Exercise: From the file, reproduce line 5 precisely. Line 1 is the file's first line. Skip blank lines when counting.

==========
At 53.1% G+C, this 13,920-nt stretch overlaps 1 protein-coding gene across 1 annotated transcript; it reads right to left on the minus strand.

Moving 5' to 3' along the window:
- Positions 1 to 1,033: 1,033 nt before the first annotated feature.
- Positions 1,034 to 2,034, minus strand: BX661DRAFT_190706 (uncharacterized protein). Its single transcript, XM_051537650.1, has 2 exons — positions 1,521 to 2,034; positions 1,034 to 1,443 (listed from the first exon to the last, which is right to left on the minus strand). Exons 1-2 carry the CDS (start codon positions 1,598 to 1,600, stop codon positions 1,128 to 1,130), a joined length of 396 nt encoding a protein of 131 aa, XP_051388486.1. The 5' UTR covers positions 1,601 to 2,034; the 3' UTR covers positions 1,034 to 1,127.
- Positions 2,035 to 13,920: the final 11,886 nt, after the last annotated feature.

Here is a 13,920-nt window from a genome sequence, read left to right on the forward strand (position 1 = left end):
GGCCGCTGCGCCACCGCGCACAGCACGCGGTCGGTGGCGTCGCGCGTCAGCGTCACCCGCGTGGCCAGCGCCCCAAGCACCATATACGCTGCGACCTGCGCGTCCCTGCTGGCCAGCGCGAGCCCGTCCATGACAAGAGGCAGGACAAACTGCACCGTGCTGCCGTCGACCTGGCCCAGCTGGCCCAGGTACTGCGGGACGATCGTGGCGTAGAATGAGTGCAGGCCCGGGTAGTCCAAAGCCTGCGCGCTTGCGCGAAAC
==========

- Positions 2,035 to 13,920: the final 11,886 nt, after the last annotated feature.